Arizona State University: Systemic Racism – Defining Terms and Evaluating Evidence

Lara BazelonMurdock Hall, Arizona State University

School of Civic and Economic Thought and Leadership: “Systemic Racism: Defining Terms and Evaluating Evidence”

 

The School of Civic and Economic Thought and Leadership at Arizona State University, a JMC partner program, hosted Lara Bazelon and Jason Riley for the second lecture in its series, “Can We Talk Honestly About Race?” The event also served as SCETL’s Annual Martin Luther King Day Lecture:

What do we mean by the term “Systemic Racism?”  How does it differ from individual prejudice and legal discrimination?  “Does systemic racism exist in any significant degree in contemporary American society, and if so, how big a problem is it?” Are racially disparate de facto outcomes evidence of structural racism? Or do we oversimplify societal challenges by attributing all inequities to racism?  To what extent is systemic racism the product of history (the legacy of slavery and Jim Crow), culture, the law, or public policy? Has America made progress in achieving racial equality not only legally, but also in terms of social customs, practices, and norms?  To the extent structural racism remains a problem, how should it be addressed?  What should be the role of law and public policy in trying to overcome it? 

The second lecture in the series, which is also the SCETL Annual Martin Luther King Day Lecture, will be a conversation between University of San Francisco School of Law professor Lara Bazelon and senior fellow at the Manhattan Institute and Wall Street Journal opinion columnist Jason Riley about the meaning of the term “systemic racism.” Bazelon and Riley both express concern about racism and inequality in the United States of America. While Bazelon is concerned that the overuse of the term “systemic racism” will make it meaningless and reductive, she fears failure to take it seriously will perpetuate racial inequality. Riley believes that there are limits to what politicians and government can do to address persistent racial disparities.

Tuesday, January 18, 2021 • 5:00 PM
Turquoise Room, Memorial Union 241 • Arizona State University

Free and open to the public.

Click here to watch on YouTube >>

 


 

Jason Riley is a senior fellow at the Manhattan Institute and a columnist for the Wall  Street Journal, where he has written about politics, economics, education, immigration and social inequality for more than 25 years. He’s also a frequent public speaker and provides commentary for television and radio news outlets. After joining the Journal in 1994, Mr. Riley was named a senior editorial page writer in 2000 and a member of the Editorial Board in 2005. He joined the Manhattan Institute, a public policy think tank focused on urban affairs, in 2015. Mr. Riley is the author of four books: Let Them In: The Case for Open Borders (2008); Please Stop Helping Us: How Liberals Make It Harder for Blacks to Succeed (2014); False Black Power? (2017); and Maverick: A Biography of Thomas Sowell (2021).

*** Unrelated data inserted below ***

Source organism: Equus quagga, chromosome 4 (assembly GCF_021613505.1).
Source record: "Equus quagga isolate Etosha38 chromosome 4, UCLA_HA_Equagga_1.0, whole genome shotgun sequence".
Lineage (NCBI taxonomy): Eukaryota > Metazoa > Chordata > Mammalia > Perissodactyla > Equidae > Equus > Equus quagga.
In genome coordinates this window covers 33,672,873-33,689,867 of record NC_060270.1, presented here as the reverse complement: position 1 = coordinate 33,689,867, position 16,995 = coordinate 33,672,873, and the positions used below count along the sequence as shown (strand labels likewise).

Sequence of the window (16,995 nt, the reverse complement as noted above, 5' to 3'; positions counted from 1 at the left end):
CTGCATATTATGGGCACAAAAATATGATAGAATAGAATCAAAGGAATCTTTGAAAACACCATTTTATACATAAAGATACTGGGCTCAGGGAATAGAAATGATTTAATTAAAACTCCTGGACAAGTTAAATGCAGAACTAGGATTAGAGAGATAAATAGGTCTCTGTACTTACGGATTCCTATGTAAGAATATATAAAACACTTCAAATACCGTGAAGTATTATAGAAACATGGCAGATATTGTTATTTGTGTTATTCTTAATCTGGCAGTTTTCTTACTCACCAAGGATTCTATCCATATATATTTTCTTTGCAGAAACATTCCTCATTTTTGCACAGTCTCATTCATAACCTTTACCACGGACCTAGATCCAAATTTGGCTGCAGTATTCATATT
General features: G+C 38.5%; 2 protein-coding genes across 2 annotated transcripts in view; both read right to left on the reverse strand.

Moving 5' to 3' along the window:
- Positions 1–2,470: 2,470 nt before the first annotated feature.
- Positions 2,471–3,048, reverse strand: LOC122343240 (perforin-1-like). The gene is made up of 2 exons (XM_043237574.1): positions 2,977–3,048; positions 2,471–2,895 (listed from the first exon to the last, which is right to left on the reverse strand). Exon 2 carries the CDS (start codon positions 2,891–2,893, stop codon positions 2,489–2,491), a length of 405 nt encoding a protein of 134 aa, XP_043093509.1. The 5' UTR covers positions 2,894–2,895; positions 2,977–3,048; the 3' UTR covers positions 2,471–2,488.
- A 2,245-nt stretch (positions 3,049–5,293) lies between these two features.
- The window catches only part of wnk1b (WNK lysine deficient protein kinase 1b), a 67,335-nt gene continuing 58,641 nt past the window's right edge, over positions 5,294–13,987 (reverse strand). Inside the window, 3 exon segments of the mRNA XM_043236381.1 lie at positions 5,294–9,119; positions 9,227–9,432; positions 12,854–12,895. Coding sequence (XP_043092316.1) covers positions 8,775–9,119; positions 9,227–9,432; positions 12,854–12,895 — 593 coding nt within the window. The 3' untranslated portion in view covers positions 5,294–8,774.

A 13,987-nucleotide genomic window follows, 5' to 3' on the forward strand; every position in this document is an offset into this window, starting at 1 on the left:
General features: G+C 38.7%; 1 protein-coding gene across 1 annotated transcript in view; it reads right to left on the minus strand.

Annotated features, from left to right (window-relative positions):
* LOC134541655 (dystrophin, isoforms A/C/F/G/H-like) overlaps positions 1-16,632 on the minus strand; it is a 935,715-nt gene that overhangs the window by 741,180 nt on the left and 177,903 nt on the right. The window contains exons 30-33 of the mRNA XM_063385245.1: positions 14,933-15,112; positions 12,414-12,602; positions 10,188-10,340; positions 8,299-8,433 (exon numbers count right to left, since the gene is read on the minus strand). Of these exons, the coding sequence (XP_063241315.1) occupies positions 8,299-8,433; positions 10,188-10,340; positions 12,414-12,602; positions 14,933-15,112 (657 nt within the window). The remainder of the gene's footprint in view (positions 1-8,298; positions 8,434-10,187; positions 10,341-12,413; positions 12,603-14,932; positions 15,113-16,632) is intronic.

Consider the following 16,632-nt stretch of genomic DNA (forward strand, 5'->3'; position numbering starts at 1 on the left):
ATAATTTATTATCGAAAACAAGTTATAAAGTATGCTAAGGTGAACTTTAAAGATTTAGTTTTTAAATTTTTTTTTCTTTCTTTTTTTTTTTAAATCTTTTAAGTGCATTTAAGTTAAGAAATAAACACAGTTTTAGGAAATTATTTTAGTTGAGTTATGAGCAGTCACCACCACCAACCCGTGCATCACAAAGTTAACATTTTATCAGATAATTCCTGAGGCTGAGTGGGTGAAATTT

Learn more about Jason Riley >>

 


 

Lara Bazelon is a professor at the University of San Francisco School of Law where she holds the Barnett Chair in Trial Advocacy and directs the Criminal & Juvenile Justice and Racial Justice Clinics. Before that, Lara worked for seven years as a trial attorney in the Office of the Federal Public Defender and for three years as the director of the Loyola Law School Project for the Innocent. A graduate of Columbia University and NYU School of Law, Lara clerked for the Hon. Harry Pregerson on the U.S. Court of Appeals for the Ninth Circuit.

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The School of Civic and Economic Thought and Leadership at Arizona State University seeks to introduce a new level of debate over the large questions of life that always arise. These are questions of value: What is the best form of government? The most efficient and just economy? The good life for an individual? And also basic questions of fact and concept: Is science the only kind of knowledge? Does history have a direction and purpose? Is moral choice a fact or delusion? These questions do not have easy answers, and indeed the questions have always been clearer than the answers. As a learning community of faculty and students, the school approaches them in two ways. One way is to look beyond the time and borders of our present society to the great thinkers who have contended for the high status of teachers of humanity, such as Homer, Dante and Shakespeare. The other way of studying the fundamental questions is to look within to American leaders, both intellectual and political, who have inspired us.

Learn more about the School of Civic and Economic Thought and Leadership >>

 


 

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